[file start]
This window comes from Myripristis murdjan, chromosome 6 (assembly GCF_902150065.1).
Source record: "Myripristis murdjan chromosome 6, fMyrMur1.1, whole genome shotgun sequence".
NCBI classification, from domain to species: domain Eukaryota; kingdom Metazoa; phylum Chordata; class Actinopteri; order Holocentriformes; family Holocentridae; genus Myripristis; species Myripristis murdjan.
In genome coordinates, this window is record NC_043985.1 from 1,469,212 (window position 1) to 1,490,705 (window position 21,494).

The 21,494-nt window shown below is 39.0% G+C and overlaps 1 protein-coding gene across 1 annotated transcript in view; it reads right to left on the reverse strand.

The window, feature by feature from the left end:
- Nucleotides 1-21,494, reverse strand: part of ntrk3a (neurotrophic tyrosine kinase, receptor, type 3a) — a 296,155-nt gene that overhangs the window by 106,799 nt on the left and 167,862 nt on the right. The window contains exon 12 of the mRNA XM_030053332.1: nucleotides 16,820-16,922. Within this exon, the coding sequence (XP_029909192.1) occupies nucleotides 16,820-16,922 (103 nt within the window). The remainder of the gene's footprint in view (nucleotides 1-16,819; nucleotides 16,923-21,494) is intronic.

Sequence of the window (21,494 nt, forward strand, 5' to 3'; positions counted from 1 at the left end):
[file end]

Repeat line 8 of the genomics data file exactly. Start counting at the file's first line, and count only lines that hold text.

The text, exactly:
Sequence of the window (21,494 nt, forward strand, 5' to 3'; positions counted from 1 at the left end):